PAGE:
LSS receives $100,000 Vaping Prevention and Treatment grant from Wisconsin DHS

For Immediate Release

LSS receives $100,000 Vaping Prevention and Treatment grant from Wisconsin DHS

Funding will go to programs in four school districts throughout the state of Wisconsin

WEST ALLIS, Wis., Feb. 16, 2024 – Lutheran Social Services of Wisconsin and Upper Michigan (LSS) was awarded a $105,354 grant from the Wisconsin Department of Health Services (DHS) to reduce and prevent vaping among adolescents, an activity that has seen a steep rise in recent years.

LSS will use the funds over two years to endow programs in three school districts in western Wisconsin and one in Milwaukee County. The project will include three primary programs: small group intervention, parent intervention, and student-led advocacy groups.

With small group intervention, schools will refer students that have struggled with vaping use. LSS staff will lead a discussion using evidence-based education in an environment that empowers change instead of punishing mistakes.

Additionally, LSS will empower parents by providing access to an online support platform. This will give parents resources and education for working with their child to either prevent or stop substance abuse.

Finally, students will have the opportunity to create their own student-led events and programs that promote healthy behavior.  LSS and school staff will support youth in taking leadership roles, and the grant will provide funding for student-led events.  Héctor Colón, LSS President & CEO, believes empowering youth is the key to lasting change:

“LSS strives to support the youth and families in our communities,” said Colón.  “This project allows us to reach youth and empower them to make choices that will set them up for success.”

Colón says the grant is a good start, but stresses more must be done to stem the tide of youth vaping:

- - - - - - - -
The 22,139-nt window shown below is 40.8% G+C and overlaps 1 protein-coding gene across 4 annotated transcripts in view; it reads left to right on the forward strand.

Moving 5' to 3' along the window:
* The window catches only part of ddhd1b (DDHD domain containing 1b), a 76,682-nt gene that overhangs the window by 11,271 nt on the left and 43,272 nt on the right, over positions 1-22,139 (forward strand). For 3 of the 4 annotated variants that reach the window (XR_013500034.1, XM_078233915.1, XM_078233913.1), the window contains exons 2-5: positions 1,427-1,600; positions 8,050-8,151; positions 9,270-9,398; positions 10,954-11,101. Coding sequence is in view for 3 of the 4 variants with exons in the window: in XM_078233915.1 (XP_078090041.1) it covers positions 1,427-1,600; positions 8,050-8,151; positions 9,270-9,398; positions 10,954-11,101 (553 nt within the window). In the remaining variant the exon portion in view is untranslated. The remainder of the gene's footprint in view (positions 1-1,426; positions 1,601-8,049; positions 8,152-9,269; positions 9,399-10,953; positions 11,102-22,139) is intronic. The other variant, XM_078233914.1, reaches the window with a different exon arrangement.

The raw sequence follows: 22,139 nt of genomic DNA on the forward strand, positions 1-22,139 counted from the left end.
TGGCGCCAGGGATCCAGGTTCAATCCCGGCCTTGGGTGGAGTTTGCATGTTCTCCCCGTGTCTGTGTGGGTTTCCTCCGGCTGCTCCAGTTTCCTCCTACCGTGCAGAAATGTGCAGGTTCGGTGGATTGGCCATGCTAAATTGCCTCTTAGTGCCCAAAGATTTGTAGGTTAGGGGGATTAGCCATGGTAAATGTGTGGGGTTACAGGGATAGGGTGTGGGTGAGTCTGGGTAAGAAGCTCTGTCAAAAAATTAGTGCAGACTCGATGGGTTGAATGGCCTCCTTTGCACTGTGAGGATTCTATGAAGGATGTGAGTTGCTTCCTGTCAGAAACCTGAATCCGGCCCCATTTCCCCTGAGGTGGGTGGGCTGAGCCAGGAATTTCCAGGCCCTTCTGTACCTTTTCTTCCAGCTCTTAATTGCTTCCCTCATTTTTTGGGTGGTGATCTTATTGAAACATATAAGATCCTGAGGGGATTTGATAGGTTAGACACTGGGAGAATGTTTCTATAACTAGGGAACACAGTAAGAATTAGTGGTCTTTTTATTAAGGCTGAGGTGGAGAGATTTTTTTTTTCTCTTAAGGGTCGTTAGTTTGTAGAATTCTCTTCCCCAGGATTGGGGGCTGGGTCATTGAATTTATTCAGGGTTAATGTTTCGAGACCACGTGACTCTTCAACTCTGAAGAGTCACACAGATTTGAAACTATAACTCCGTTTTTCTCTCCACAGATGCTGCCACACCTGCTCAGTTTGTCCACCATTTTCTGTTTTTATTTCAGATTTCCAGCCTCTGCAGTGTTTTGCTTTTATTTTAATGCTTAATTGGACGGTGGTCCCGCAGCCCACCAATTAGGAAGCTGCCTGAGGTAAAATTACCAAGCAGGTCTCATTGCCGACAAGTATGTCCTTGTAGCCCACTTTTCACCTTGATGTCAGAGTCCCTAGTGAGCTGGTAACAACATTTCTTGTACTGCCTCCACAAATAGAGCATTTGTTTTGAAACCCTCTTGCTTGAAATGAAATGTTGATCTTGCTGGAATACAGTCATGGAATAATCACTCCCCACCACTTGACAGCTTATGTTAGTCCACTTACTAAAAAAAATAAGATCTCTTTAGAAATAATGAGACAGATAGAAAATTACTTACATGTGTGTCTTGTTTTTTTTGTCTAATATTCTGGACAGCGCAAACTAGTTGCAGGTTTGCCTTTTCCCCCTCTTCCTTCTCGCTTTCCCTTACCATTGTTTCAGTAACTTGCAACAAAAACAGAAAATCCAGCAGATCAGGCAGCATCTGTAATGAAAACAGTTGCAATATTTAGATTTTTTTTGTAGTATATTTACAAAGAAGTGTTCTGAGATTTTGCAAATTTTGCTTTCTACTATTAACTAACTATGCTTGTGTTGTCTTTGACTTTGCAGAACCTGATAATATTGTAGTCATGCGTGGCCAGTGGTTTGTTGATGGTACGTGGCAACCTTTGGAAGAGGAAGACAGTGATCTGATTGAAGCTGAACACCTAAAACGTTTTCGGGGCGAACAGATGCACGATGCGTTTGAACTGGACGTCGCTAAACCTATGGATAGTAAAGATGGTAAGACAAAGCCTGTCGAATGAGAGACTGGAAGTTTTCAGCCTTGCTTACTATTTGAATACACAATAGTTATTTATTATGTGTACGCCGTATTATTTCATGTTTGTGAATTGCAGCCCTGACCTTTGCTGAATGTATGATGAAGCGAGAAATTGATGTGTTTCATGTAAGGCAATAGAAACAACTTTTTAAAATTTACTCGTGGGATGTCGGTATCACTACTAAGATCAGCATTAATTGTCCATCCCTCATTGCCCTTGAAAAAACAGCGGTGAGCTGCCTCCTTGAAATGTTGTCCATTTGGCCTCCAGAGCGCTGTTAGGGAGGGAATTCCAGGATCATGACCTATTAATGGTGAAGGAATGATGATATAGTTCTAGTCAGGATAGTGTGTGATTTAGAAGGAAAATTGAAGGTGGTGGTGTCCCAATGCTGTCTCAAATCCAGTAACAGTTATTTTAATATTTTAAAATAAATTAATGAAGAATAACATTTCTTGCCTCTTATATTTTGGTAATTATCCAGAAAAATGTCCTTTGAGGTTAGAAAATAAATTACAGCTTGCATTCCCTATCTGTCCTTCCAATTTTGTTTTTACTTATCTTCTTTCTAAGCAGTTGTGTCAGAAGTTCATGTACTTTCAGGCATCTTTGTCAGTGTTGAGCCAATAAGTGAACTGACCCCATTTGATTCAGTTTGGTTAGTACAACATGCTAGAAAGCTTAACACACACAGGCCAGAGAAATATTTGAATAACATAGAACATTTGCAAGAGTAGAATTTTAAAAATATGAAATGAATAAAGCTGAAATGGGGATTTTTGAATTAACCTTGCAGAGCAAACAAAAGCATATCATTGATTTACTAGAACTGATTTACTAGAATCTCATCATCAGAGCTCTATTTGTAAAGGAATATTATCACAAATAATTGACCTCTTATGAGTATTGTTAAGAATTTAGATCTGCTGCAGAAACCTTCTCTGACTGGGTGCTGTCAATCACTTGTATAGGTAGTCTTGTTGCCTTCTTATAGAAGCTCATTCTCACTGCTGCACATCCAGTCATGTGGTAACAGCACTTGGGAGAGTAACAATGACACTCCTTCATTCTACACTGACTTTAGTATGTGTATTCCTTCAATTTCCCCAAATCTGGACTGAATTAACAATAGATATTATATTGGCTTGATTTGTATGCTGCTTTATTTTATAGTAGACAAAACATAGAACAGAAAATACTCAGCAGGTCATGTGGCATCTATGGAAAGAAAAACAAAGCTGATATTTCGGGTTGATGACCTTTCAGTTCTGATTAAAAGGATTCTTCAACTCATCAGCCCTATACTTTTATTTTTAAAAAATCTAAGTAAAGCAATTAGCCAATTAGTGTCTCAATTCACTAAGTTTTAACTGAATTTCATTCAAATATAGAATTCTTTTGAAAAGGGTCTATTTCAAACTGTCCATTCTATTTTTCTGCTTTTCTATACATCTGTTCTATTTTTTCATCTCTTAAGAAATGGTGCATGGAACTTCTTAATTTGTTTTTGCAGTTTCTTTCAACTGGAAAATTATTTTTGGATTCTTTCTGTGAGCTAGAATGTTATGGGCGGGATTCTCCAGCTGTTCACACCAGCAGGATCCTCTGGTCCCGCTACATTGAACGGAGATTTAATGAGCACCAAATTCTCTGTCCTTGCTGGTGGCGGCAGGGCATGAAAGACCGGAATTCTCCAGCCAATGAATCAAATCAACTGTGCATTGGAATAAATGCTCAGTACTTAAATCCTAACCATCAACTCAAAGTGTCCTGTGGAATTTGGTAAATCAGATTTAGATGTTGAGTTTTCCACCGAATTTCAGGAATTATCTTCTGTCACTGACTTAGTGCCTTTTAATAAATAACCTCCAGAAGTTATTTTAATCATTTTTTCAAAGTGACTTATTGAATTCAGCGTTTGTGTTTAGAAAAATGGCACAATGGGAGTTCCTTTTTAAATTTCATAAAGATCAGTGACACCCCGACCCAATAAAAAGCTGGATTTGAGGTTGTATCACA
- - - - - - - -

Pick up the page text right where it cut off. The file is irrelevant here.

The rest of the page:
“Addressing this issue is going to take effort from a variety of places, schools, parents, and community organizations. LSS tries to bring together as many as possible, but the issue of ease of access still needs addressing.”

Funding for the grant comes from a $14.7 million settlement between Wisconsin and JUUL Labs, a leading manufacturer of vaping devices. The settlement addresses harm caused by JUUL’s predatory marketing practices.


Lutheran Social Services of Wisconsin and Upper Michigan (LSS) is made up of nearly 800 Servant-Leaders including licensed therapists, professional social workers and counselors, and certified peer specialists located throughout our two-state reach. Every year, our colleagues strengthen families, inspire recovery, and empower independence & belonging for nearly 30,000 individuals and families at every stage of life. Driven by the belief in the infinite worth of every person, LSS provides affordable housing & homelessness services; public adoption & foster care; long-term care & disability services; refugee resettlement; residential treatment for substance use disorder & mental illness; and additional supportive community-based services.


George Kmetty, Public Relations Specialist

Gov. Evers, Héctor Colón Speak at LSS Aspen Center About Opioid Treatment

Waukesha, WI — On July 6, Wisconsin Gov. Tony Evers held a press conference at the LSS Aspen Center site regarding a new law that would help fund opioid abuse treatment services and funding through Act 57.

Héctor Colón, LSS President and CEO, kicked off the press conference in front of a host of TV, radio and print media, many of whom included LSS in their stories. Colón also spoke with WTMJ-TV and was featured on their story, which you can see below:



Aside from Colón and Gov. Evers, Waukesha County Executive Paul Farrow and Milwaukee County Executive David Crowley also spoke during the approximately 20-minute media gathering.

You can see the full press conference below, as posted on Milwaukee’s CBS 58 news site:

You can also find additional information from the using the links below: